For his entire life, radio host James Rabe has known that one day he'd need a new kidney. A disease called Alport Syndrome slowly caused his kidneys to fail. As his condition advanced, the search for a new organ began. His big sister stepped up and gave part of herself so her little brother could live. They share their story in the video below.
While the outcomes for transplant patients who receive deceased donor organs are very good, transplants performed from living donors, like the gift given to James by his sister, can have several advantages. For example:
- Some living donor transplants are done between family members who are genetically similar. A better genetic match lessens the risk of rejection.
- A kidney from a living donor usually functions immediately, making it easier to monitor. Some deceased donor kidneys do not function immediately, and, as a result, the patient may require dialysis until the kidney starts to function.
- Potential donors can be tested ahead of time to find the donor who is most compatible with the recipient. The transplant can take place at a time convenient for the donor and recipient.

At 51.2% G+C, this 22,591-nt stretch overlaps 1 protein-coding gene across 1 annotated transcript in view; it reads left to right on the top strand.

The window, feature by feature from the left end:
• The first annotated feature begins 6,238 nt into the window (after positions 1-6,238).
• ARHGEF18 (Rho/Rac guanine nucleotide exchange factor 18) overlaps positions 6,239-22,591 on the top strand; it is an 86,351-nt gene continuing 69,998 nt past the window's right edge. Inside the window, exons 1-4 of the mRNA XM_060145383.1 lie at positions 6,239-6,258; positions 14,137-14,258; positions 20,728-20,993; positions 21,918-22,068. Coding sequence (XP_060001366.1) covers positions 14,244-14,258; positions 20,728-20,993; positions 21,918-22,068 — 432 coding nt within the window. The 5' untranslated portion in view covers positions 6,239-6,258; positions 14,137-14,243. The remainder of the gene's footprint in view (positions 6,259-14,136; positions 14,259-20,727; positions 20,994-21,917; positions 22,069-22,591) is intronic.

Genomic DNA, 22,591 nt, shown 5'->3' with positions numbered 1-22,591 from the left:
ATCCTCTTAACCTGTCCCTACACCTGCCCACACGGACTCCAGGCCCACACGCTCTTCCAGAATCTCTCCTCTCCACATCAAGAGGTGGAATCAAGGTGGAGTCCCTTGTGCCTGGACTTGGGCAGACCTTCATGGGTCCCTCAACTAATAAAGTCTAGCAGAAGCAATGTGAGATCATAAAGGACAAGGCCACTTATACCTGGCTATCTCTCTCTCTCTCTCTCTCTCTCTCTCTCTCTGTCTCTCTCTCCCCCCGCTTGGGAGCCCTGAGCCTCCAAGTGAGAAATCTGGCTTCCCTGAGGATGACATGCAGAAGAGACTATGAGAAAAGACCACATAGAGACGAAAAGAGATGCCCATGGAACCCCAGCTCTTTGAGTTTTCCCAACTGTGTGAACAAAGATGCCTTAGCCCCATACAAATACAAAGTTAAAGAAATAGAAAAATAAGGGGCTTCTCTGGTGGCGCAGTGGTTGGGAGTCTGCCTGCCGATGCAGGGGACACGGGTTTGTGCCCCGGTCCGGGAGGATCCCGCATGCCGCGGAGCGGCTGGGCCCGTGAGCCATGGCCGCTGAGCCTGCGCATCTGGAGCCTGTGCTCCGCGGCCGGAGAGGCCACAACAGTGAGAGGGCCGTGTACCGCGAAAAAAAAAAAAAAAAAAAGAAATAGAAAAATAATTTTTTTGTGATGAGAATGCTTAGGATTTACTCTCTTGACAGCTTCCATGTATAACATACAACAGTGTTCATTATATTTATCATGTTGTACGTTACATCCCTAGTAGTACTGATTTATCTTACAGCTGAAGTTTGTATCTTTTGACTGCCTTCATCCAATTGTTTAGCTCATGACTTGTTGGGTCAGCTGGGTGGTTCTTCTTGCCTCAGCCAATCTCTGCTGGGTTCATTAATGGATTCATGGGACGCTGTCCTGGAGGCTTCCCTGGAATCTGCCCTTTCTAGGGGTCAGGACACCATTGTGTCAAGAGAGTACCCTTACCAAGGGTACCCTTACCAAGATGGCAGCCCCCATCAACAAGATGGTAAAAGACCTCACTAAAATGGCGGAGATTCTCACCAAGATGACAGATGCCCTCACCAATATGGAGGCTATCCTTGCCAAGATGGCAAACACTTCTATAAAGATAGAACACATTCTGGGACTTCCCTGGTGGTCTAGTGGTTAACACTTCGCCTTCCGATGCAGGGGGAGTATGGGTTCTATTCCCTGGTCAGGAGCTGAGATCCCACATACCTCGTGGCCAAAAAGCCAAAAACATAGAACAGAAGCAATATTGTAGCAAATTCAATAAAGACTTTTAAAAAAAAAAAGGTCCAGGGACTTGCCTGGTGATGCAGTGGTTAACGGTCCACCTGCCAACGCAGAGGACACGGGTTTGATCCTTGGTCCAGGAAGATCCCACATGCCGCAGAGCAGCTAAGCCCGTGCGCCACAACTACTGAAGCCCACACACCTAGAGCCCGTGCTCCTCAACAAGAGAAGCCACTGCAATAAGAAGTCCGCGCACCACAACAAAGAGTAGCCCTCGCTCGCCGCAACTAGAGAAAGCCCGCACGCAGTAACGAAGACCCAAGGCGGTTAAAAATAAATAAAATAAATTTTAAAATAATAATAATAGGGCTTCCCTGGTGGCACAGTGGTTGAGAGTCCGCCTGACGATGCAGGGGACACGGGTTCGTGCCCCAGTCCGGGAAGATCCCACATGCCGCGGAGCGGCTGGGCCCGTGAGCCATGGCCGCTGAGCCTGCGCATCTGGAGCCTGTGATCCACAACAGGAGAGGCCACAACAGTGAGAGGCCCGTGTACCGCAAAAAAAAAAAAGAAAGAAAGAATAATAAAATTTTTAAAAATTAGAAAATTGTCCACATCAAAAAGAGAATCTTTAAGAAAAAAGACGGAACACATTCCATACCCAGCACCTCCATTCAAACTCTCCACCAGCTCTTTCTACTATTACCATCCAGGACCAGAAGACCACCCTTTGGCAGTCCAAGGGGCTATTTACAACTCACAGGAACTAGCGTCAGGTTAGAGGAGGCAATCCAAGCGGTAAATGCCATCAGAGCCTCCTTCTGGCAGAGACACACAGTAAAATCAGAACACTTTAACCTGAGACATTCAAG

- A living donor can sometimes start a chain of transplants, called a paired exchange, thereby saving not just one life, but several.
- A living donor means that a patient no longer needs to languish on the waiting list, hoping and praying that their chance will come, while their health and quality of life declines. They also can avoid getting too sick to have a transplant.
NOTE: In celebration of the 50th anniversary of the first kidney transplant at Mayo Clinic, Sharing Mayo Clinic will be featuring a series of stories about kidney transplant in November. The first organ transplant at Mayo Clinic, a kidney transplant, took place 50 years ago, in November 1963. Since then, nearly 8,000 kidney transplants have been performed at Mayo Clinic’s campuses in Minnesota, Arizona and Florida. Mayo Clinic transplant teams have used advances in surgical techniques, drugs that suppress rejection and the experience with thousands of patients to change what was once considered a “daring operation” by TIME magazine into a safe procedure with excellent outcomes.